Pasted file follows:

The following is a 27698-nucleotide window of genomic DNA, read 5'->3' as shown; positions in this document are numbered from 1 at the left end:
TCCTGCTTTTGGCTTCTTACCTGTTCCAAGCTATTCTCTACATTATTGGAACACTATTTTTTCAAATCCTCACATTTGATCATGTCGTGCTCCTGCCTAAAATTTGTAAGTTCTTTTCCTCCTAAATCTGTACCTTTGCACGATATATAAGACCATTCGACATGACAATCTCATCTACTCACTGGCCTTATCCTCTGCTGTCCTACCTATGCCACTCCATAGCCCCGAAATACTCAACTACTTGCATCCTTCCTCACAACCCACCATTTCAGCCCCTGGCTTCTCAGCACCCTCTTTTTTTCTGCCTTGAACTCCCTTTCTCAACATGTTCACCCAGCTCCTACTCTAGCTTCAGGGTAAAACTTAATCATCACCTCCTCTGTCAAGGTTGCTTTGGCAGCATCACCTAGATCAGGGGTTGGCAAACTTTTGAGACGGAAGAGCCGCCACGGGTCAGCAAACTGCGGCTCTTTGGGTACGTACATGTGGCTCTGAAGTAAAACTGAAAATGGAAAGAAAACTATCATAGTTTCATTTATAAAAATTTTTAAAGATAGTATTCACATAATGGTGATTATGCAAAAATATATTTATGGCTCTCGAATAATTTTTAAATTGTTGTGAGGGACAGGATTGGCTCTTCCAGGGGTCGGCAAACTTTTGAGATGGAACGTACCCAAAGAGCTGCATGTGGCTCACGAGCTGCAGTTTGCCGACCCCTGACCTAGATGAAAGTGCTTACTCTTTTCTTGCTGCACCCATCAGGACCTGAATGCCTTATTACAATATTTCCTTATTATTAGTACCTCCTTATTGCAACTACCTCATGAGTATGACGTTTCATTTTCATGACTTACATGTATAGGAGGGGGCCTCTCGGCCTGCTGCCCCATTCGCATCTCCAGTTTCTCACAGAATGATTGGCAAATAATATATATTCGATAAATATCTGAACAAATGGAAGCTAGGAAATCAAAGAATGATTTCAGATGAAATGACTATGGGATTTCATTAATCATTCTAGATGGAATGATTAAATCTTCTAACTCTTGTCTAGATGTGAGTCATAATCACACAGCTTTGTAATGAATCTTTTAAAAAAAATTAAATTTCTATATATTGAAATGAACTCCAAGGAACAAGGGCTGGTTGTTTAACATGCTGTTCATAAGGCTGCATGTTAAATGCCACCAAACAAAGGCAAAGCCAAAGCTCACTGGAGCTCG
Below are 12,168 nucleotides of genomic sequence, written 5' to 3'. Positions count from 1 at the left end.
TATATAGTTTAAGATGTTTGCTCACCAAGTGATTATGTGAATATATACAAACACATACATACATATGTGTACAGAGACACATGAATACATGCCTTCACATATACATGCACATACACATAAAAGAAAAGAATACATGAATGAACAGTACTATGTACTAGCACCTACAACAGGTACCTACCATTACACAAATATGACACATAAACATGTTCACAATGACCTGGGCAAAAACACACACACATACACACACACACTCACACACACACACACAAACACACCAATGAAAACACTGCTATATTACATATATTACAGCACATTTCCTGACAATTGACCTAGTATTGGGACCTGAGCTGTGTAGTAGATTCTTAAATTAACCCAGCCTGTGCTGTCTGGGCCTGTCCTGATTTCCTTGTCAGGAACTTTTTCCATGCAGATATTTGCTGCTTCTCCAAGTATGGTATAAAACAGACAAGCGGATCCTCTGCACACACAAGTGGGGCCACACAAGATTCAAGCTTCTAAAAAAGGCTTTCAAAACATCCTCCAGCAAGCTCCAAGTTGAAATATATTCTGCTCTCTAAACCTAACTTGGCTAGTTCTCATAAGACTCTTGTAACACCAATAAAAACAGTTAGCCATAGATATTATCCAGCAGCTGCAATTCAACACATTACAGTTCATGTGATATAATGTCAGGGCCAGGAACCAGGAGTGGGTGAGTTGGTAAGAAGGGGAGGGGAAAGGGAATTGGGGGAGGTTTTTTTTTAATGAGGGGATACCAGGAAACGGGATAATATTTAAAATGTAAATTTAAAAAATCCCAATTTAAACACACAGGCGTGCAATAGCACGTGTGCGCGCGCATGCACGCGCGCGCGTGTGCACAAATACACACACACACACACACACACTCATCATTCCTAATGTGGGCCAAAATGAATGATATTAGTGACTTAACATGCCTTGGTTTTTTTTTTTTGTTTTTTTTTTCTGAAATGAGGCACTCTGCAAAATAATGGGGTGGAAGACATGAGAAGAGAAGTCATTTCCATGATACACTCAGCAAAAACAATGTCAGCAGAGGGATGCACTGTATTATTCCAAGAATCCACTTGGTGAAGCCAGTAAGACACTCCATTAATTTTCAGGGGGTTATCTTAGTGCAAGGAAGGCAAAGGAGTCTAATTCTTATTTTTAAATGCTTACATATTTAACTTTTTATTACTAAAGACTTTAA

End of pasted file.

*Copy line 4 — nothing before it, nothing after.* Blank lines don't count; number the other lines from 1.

TATATAGTTTAAGATGTTTGCTCACCAAGTGATTATGTGAATATATACAAACACATACATACATATGTGTACAGAGACACATGAATACATGCCTTCACATATACATGCACATACACATAAAAGAAAAGAATACATGAATGAACAGTACTATGTACTAGCACCTACAACAGGTACCTACCATTACACAAATATGACACATAAACATGTTCACAATGACCTGGGCAAAAACACACACACATACACACACACACTCACACACACACACACAAACACACCAATGAAAACACTGCTATATTACATATATTACAGCACATTTCCTGACAATTGACCTAGTATTGGGACCTGAGCTGTGTAGTAGATTCTTAAATTAACCCAGCCTGTGCTGTCTGGGCCTGTCCTGATTTCCTTGTCAGGAACTTTTTCCATGCAGATATTTGCTGCTTCTCCAAGTATGGTATAAAACAGACAAGCGGATCCTCTGCACACACAAGTGGGGCCACACAAGATTCAAGCTTCTAAAAAAGGCTTTCAAAACATCCTCCAGCAAGCTCCAAGTTGAAATATATTCTGCTCTCTAAACCTAACTTGGCTAGTTCTCATAAGACTCTTGTAACACCAATAAAAACAGTTAGCCATAGATATTATCCAGCAGCTGCAATTCAACACATTACAGTTCATGTGATATAATGTCAGGGCCAGGAACCAGGAGTGGGTGAGTTGGTAAGAAGGGGAGGGGAAAGGGAATTGGGGGAGGTTTTTTTTTAATGAGGGGATACCAGGAAACGGGATAATATTTAAAATGTAAATTTAAAAAATCCCAATTTAAACACACAGGCGTGCAATAGCACGTGTGCGCGCGCATGCACGCGCGCGCGTGTGCACAAATACACACACACACACACACACACTCATCATTCCTAATGTGGGCCAAAATGAATGATATTAGTGACTTAACATGCCTTGGTTTTTTTTTTTTGTTTTTTTTTTCTGAAATGAGGCACTCTGCAAAATAATGGGGTGGAAGACATGAGAAGAGAAGTCATTTCCATGATACACTCAGCAAAAACAATGTCAGCAGAGGGATGCACTGTATTATTCCAAGAATCCACTTGGTGAAGCCAGTAAGACACTCCATTAATTTTCAGGGGGTTATCTTAGTGCAAGGAAGGCAAAGGAGTCTAATTCTTATTTTTAAATGCTTACATATTTAACTTTTTATTACTAAAGACTTTAA